“Laying the Foundations: a Housing Strategy for England” – a few comments

David Cameron and Nick Clegg call this document an ambitious new strategy to tackle the housing shortage, boost the economy, create jobs and give people the opportunity to get on the housing ladder. They say they inherited a broken housing market and a devastating collapse in construction from the era of top down targets but that the Government’s new plans will give the housing market a shot in the arm by boosting supply, easing financial pressures and helping with demand – “The action we take will drive up the level of house-building, ensure we are helping new home owners and boost consumer confidence”.

In reality, the strategy consolidates a lot of existing policy initiatives that are being introduced through the Localism Act and other legislation. It also gives the policy background to spending measures being introduced in the Autumn Statement. Not a lot is genuinely “new”.

Many of these proposals are useful. It is questionable, however, whether this document equates to a comprehensive and coherent strategy that will really address the housing needs of the nation. The scale of all the proposed construction activity when added together does not match the scale of the problems facing us. It also remains to be seen whether the Localism Act package of community freedoms and incentives will actually deliver more approved house plots than the previous system of regional targets. Whether any strategy could deliver in the present economic circumstances is of course a big question.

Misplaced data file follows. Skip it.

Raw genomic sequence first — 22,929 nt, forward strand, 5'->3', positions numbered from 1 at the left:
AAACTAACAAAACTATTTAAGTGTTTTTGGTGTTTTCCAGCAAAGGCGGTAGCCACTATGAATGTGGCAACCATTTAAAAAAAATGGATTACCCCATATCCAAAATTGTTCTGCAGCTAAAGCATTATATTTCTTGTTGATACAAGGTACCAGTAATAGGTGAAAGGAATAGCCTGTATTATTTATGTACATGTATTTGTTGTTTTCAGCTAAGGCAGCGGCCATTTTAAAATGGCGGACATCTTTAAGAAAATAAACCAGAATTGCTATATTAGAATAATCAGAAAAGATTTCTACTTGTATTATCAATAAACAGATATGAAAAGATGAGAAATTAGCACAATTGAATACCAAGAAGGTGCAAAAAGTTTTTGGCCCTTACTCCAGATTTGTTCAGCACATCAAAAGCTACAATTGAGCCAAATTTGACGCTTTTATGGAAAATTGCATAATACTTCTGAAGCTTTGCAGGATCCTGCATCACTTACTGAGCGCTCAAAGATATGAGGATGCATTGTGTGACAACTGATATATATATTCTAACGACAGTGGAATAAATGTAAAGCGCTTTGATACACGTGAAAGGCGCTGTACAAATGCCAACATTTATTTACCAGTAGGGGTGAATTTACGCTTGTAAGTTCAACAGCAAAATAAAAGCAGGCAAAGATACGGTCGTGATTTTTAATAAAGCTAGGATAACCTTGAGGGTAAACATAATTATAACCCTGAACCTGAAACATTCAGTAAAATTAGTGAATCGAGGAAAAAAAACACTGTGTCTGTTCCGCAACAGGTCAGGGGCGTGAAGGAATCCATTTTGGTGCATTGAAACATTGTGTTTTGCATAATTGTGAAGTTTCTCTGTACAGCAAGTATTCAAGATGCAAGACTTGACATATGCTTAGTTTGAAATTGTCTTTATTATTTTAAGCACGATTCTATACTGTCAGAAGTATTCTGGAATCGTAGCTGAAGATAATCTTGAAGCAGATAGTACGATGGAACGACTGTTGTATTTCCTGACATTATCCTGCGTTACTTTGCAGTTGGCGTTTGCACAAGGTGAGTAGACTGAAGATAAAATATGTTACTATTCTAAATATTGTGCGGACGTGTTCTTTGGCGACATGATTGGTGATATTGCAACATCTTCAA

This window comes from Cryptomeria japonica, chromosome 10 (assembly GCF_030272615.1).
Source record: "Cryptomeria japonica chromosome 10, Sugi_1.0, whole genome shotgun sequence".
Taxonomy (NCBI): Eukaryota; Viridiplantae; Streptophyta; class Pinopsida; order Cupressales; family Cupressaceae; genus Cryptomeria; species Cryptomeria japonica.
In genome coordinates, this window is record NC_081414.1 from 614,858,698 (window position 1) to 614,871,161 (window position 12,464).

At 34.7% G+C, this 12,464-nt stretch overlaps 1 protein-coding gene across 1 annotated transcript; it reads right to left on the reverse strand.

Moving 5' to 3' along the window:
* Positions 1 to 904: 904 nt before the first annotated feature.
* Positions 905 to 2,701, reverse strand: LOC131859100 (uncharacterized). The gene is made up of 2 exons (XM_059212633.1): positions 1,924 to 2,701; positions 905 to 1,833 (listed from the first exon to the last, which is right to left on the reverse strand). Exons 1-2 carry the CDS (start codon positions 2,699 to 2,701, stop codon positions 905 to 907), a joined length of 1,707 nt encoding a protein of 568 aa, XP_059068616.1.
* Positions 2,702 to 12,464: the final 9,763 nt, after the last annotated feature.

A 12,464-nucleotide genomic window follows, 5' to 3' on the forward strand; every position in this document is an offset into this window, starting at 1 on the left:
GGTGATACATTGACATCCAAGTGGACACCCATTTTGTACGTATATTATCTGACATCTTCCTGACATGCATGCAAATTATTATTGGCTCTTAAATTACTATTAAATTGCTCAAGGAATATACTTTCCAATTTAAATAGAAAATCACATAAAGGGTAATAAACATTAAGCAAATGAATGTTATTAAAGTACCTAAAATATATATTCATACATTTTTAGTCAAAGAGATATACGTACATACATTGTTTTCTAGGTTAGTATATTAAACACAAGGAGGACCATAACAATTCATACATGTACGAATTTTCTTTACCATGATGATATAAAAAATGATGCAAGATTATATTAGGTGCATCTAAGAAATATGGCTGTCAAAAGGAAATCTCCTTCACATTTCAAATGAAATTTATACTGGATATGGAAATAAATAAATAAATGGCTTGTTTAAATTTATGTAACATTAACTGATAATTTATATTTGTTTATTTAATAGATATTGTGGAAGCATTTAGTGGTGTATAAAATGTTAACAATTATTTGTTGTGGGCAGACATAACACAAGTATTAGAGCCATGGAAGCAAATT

A major consideration for social housing providers must be whether these proposals actually point to a further residualization of social housing on the American welfare housing model. If so, this is dangerous – extending stigma and ghettoization – and goes against efforts to create cohesive, mixed communities.

Registered providers also need to be aware that they hold no privileged position as a preferred delivery agent. There is still a strong hint that the Coalition Government leadership– both the Liberal Democrat and Conservative elements – see the sector and its tenants as part of the welfare culture problem rather than part of the solution that springboards people out of dependency.

Kim Penfold
13 December 2011